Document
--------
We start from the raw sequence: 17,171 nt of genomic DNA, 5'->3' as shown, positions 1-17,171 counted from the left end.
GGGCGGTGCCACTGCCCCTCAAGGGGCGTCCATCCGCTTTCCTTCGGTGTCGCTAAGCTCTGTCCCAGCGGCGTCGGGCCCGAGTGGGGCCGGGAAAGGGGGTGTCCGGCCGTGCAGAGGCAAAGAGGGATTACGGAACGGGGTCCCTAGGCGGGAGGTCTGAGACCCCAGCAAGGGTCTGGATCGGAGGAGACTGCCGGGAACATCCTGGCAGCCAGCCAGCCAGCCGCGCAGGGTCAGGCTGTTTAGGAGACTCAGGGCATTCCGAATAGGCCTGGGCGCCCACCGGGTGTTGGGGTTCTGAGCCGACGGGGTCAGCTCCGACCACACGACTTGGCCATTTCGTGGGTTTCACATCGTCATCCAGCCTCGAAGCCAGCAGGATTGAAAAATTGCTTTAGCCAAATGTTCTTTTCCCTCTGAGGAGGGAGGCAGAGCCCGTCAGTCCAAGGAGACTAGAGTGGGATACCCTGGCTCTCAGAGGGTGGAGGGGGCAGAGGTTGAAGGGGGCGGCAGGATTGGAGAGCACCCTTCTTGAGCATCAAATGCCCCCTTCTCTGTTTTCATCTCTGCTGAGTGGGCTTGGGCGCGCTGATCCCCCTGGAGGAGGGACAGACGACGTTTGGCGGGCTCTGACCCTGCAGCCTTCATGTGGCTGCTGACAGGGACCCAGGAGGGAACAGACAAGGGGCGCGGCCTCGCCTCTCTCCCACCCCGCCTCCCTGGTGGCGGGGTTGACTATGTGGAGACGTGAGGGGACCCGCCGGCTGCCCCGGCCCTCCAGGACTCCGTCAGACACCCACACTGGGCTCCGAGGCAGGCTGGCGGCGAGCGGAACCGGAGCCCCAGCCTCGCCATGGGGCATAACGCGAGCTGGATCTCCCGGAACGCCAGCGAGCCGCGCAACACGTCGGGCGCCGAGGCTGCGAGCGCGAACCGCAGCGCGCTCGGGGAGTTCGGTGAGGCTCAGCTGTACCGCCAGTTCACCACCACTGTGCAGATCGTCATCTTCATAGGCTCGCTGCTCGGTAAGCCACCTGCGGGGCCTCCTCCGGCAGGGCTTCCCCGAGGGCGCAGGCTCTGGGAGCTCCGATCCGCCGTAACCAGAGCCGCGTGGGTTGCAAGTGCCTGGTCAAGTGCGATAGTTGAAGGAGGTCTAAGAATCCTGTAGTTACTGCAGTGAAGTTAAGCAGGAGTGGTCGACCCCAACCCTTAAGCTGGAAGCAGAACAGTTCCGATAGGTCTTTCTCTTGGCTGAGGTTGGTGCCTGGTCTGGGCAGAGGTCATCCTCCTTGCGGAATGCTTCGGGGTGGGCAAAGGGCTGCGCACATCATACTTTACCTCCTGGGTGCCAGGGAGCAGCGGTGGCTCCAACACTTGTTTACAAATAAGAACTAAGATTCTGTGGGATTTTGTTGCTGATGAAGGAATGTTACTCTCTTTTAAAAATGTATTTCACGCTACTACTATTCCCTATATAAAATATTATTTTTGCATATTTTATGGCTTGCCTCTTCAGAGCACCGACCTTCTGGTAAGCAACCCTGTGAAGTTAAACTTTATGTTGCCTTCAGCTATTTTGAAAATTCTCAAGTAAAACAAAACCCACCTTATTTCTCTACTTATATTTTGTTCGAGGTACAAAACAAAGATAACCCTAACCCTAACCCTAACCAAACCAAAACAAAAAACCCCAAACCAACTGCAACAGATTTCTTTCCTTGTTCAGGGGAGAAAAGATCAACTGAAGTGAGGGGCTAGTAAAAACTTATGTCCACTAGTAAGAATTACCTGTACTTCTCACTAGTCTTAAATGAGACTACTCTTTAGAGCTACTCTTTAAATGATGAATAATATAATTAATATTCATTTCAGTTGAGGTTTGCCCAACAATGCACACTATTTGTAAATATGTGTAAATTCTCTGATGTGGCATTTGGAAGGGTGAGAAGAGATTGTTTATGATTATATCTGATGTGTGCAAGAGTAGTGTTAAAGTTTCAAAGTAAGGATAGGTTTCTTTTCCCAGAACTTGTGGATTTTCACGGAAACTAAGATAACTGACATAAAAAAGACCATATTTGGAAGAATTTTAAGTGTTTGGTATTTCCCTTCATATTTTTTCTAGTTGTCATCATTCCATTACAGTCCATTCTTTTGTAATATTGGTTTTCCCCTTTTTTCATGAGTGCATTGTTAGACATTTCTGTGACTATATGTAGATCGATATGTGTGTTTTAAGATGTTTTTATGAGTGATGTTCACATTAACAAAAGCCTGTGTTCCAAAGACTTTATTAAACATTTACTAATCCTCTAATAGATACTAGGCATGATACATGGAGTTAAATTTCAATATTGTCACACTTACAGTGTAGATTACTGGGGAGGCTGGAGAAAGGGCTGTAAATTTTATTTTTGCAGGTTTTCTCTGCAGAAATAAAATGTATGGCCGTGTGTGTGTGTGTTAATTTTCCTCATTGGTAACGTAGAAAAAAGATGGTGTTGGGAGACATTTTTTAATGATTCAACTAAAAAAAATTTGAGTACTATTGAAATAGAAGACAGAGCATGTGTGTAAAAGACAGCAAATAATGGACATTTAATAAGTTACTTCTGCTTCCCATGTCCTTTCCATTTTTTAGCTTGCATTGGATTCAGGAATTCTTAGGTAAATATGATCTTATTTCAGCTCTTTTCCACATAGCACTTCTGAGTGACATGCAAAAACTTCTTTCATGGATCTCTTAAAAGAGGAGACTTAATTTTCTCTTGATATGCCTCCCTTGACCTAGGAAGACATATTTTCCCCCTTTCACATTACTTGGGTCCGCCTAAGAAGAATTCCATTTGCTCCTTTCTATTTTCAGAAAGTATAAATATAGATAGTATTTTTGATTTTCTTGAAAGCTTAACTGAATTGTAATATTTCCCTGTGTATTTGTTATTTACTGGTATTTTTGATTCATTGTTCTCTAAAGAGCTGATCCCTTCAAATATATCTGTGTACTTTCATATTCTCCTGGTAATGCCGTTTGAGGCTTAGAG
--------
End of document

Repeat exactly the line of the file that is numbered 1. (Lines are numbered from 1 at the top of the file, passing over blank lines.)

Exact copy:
We start from the raw sequence: 17,171 nt of genomic DNA, 5'->3' as shown, positions 1-17,171 counted from the left end.